UP TO NOW, our Android experiment has concentrated largely on the mobile operating system itself.
However, we must not forget that our little green friend is now present on thousands of different items. If we were being totally strict about the rules, I should now only be allowed to cook food in the crockpot powered by Android that was announced at CES. But we're not. That would be silly.
But my point remains, the days when Android was simply a mobile phone operating system are long gone, though on the big screens of PCs and TVs it still struggles.
At CES, Philips announced a range of Smart TVs with Android onboard. I've been using an Android-powered Mini PC device for nearly 18 months now to play media files. Originally, I had an MK802+ which met its demise after our esteemed news editor came round one evening and laughed at me trying to get it to do anything useful for a full hour.
The new one is a Minix G4, a much better machine, but still needlessly fiddly. I've already said how much I love the Chromecast for its simplicity, but its functionality remains limited. Games consoles such as the Ouya and Gamestick have not met with particularly warm receptions.
So for the moment, at least, devices that run Android mostly have screens that are 10in and smaller. I've already mentioned the Asus Transformer Pad TF701 that I've been using to write these articles, and I've just been lent a Lenovo Yoga 10 to try out. I will report back on that later.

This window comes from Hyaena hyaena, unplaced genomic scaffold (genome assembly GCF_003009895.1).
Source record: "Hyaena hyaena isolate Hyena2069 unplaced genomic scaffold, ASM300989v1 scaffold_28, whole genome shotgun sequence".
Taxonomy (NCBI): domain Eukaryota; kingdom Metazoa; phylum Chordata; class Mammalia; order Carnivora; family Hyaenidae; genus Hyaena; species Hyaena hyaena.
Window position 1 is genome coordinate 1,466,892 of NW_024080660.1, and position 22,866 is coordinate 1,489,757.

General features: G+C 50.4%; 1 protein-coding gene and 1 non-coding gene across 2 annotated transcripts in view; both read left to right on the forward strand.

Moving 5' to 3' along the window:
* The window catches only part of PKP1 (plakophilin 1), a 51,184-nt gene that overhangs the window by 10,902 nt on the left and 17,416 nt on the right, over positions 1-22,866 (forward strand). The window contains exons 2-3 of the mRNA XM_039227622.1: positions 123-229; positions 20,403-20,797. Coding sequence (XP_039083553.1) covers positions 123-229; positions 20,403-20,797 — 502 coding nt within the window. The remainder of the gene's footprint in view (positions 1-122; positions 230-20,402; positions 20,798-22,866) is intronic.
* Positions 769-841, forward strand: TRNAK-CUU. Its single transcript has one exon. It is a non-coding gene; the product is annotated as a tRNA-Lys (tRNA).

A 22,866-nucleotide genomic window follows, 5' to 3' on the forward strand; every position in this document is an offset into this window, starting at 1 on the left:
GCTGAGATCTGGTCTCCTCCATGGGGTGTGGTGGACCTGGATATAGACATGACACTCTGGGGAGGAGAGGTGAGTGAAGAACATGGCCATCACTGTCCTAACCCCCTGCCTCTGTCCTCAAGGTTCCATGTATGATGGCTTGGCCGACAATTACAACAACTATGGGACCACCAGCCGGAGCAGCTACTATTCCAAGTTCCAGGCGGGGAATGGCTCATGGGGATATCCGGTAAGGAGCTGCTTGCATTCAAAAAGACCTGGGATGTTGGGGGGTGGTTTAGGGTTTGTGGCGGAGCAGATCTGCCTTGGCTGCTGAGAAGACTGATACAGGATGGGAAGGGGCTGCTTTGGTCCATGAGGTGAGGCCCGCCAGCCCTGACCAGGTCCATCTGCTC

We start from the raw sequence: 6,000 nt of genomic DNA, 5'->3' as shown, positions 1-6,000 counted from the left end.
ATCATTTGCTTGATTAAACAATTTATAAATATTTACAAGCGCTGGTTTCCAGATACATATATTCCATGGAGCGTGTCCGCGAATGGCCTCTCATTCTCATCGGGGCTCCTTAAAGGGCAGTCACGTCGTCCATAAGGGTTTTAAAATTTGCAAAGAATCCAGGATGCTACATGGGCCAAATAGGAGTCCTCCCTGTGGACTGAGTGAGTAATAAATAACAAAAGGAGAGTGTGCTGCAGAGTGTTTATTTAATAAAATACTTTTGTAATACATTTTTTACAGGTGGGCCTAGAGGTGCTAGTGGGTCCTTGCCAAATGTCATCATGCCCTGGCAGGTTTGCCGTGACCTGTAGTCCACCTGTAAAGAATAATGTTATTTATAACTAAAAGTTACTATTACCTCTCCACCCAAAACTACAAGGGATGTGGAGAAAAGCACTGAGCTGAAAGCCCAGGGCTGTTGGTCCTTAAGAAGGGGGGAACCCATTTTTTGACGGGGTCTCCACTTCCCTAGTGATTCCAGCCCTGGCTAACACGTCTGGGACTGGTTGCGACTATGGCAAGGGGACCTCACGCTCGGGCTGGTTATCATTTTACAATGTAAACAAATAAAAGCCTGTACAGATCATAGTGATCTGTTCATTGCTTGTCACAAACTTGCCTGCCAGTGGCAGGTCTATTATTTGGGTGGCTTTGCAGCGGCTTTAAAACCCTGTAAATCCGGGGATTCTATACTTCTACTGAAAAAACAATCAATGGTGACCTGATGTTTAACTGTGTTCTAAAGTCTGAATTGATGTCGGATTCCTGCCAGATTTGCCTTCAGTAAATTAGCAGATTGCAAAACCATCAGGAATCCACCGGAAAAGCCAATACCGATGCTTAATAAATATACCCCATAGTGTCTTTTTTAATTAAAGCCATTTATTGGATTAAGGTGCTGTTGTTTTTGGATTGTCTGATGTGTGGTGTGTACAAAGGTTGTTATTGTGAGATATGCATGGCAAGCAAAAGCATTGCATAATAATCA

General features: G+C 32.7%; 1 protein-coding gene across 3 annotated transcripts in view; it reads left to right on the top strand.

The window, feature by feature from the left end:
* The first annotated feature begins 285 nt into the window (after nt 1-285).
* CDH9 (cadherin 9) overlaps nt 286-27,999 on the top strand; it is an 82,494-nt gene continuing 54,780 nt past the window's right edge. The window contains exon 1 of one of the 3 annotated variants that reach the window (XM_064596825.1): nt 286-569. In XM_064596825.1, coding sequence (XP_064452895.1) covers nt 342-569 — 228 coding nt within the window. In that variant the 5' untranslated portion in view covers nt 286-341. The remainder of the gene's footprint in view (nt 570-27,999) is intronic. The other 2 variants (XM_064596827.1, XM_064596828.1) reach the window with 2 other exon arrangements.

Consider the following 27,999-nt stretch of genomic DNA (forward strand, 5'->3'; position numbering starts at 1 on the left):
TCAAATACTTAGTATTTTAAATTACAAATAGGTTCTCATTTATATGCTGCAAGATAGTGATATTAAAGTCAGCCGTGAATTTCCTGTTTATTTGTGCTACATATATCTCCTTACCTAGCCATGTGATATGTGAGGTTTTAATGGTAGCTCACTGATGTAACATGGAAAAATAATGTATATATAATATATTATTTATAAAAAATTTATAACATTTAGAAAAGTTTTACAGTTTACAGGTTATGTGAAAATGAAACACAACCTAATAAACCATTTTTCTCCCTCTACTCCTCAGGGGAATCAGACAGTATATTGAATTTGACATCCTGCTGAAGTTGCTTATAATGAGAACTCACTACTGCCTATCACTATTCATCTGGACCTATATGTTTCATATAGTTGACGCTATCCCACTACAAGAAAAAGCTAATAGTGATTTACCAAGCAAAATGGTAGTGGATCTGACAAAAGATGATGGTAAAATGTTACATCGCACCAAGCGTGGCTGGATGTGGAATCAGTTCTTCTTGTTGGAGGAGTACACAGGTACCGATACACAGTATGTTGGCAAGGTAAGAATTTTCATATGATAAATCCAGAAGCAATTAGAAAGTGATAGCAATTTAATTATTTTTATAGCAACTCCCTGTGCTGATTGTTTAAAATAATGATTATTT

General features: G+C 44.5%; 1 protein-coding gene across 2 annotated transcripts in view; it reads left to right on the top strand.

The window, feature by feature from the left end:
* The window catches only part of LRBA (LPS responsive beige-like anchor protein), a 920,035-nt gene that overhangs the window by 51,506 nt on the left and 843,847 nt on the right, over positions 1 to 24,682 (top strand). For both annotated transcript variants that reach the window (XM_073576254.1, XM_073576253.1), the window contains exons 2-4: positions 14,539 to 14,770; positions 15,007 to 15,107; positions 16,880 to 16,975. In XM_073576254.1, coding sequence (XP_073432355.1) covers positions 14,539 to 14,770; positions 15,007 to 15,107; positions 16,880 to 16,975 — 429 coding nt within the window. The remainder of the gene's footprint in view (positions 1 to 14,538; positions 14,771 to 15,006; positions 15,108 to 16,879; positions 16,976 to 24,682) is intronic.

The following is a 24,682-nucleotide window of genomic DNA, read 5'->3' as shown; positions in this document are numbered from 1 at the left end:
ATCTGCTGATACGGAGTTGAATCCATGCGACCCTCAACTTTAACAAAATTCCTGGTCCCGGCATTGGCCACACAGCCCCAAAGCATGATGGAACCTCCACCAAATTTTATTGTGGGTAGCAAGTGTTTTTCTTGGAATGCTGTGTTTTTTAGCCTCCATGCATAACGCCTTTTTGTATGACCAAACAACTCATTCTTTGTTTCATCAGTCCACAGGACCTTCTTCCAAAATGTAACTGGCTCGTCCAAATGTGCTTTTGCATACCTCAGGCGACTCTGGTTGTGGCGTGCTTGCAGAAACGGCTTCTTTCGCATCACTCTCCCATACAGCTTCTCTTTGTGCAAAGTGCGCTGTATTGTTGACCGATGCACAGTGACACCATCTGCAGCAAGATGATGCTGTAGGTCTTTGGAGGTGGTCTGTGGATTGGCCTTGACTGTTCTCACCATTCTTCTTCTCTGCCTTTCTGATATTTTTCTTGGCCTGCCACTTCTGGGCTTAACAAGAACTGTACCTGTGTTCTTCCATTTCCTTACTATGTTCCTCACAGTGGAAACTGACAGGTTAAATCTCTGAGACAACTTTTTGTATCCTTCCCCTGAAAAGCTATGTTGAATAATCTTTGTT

My favourite "little tablet that could" has been the Goclever Aries 785, a mid-range iPad mini clone from Poland that punches way above its weight and that I actually have found myself becoming "fond" of, much in the same way the Richard Hammond grows attached to some of his modest challenge cars on Top Gear.
However, what if I wanted to go big? I'm not a small man, I come from rugby-playing stock. I've got pudgy fingers and 10in devices are a bit dainty for them. My main phone is a Samsung Galaxy Mega i9205 that has a 6.3in screen, and I can't relate to critics who've said that you can't use it one-handed.
So I've also sought out two larger machines to play with. One is a 13.3in tablet from Hannspree, the other is a gigantic 27in all-in-one (AIO) machine from Acer. The next time I write, I'll be looking at whether size makes a difference when it comes to successful Android devices.
If you'd like to help me think big by suggesting challenges for larger screen Android devices, then you can comment below or tweet to @INQ using hashtag #INQAndroid. µ
Oh and it'll also help give aural pleasure
But it might still not be enough to make virtual reality super appealing
And a ridiculous competition
Now you can talk to your silly-looking earbuds too